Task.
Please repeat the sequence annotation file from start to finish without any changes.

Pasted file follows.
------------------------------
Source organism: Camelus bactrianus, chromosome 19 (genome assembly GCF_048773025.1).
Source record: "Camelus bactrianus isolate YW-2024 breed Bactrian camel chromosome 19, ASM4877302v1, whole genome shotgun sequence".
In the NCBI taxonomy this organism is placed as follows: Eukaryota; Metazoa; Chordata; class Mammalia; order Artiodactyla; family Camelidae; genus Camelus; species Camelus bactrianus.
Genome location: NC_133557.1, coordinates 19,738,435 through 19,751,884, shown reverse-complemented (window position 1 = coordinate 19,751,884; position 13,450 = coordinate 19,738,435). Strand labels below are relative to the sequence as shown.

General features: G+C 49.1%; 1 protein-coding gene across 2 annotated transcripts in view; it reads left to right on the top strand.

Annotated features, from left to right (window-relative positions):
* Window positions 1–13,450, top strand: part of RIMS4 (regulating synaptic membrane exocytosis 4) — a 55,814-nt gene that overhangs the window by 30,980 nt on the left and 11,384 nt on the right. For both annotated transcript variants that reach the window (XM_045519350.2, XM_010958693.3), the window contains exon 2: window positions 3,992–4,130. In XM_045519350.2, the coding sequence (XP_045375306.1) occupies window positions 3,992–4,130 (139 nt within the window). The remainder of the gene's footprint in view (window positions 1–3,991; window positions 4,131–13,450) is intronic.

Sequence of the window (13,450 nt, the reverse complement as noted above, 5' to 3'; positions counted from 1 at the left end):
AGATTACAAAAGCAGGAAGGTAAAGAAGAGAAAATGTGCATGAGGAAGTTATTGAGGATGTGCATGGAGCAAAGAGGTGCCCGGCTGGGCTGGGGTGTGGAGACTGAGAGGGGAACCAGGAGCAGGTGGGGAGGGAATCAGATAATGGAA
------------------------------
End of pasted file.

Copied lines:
Source organism: Camelus bactrianus, chromosome 19 (genome assembly GCF_048773025.1).
Source record: "Camelus bactrianus isolate YW-2024 breed Bactrian camel chromosome 19, ASM4877302v1, whole genome shotgun sequence".
In the NCBI taxonomy this organism is placed as follows: Eukaryota; Metazoa; Chordata; class Mammalia; order Artiodactyla; family Camelidae; genus Camelus; species Camelus bactrianus.
Genome location: NC_133557.1, coordinates 19,738,435 through 19,751,884, shown reverse-complemented (window position 1 = coordinate 19,751,884; position 13,450 = coordinate 19,738,435). Strand labels below are relative to the sequence as shown.

General features: G+C 49.1%; 1 protein-coding gene across 2 annotated transcripts in view; it reads left to right on the top strand.

Annotated features, from left to right (window-relative positions):
* Window positions 1–13,450, top strand: part of RIMS4 (regulating synaptic membrane exocytosis 4) — a 55,814-nt gene that overhangs the window by 30,980 nt on the left and 11,384 nt on the right. For both annotated transcript variants that reach the window (XM_045519350.2, XM_010958693.3), the window contains exon 2: window positions 3,992–4,130. In XM_045519350.2, the coding sequence (XP_045375306.1) occupies window positions 3,992–4,130 (139 nt within the window). The remainder of the gene's footprint in view (window positions 1–3,991; window positions 4,131–13,450) is intronic.

Sequence of the window (13,450 nt, the reverse complement as noted above, 5' to 3'; positions counted from 1 at the left end):
AGATTACAAAAGCAGGAAGGTAAAGAAGAGAAAATGTGCATGAGGAAGTTATTGAGGATGTGCATGGAGCAAAGAGGTGCCCGGCTGGGCTGGGGTGTGGAGACTGAGAGGGGAACCAGGAGCAGGTGGGGAGGGAATCAGATAATGGAA